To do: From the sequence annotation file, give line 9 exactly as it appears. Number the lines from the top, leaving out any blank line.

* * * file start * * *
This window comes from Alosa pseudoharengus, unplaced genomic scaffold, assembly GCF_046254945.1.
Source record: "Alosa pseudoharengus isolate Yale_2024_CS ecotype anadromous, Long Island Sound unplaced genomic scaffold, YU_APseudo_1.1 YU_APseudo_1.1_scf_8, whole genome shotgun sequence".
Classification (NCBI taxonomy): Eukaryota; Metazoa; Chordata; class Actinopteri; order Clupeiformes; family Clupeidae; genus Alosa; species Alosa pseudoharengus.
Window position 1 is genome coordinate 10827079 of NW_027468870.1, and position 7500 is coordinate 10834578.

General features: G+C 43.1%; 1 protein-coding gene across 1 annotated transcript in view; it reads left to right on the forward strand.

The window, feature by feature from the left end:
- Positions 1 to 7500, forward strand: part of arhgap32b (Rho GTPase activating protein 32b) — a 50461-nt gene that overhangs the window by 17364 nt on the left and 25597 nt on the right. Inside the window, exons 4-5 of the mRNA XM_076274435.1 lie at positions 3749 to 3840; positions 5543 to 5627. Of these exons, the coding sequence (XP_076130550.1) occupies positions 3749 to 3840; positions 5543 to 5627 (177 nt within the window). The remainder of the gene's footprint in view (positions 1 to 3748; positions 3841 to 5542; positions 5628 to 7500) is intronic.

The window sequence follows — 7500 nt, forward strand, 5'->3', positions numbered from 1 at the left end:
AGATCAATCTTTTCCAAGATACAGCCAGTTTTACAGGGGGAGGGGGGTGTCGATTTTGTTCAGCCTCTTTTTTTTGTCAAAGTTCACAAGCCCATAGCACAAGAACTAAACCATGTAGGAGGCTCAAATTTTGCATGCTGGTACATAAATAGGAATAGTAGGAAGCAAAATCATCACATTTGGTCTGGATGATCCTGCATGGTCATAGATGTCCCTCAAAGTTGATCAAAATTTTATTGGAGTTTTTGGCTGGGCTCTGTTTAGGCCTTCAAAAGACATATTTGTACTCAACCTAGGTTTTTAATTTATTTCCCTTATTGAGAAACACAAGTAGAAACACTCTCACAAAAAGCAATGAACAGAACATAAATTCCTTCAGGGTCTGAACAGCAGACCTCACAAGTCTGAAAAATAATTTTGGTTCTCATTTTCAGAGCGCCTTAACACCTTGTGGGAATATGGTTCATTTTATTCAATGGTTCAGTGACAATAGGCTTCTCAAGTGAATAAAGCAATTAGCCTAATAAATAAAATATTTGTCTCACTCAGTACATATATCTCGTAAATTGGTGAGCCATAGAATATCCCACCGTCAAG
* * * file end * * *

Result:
AGATCAATCTTTTCCAAGATACAGCCAGTTTTACAGGGGGAGGGGGGTGTCGATTTTGTTCAGCCTCTTTTTTTTGTCAAAGTTCACAAGCCCATAGCACAAGAACTAAACCATGTAGGAGGCTCAAATTTTGCATGCTGGTACATAAATAGGAATAGTAGGAAGCAAAATCATCACATTTGGTCTGGATGATCCTGCATGGTCATAGATGTCCCTCAAAGTTGATCAAAATTTTATTGGAGTTTTTGGCTGGGCTCTGTTTAGGCCTTCAAAAGACATATTTGTACTCAACCTAGGTTTTTAATTTATTTCCCTTATTGAGAAACACAAGTAGAAACACTCTCACAAAAAGCAATGAACAGAACATAAATTCCTTCAGGGTCTGAACAGCAGACCTCACAAGTCTGAAAAATAATTTTGGTTCTCATTTTCAGAGCGCCTTAACACCTTGTGGGAATATGGTTCATTTTATTCAATGGTTCAGTGACAATAGGCTTCTCAAGTGAATAAAGCAATTAGCCTAATAAATAAAATATTTGTCTCACTCAGTACATATATCTCGTAAATTGGTGAGCCATAGAATATCCCACCGTCAAG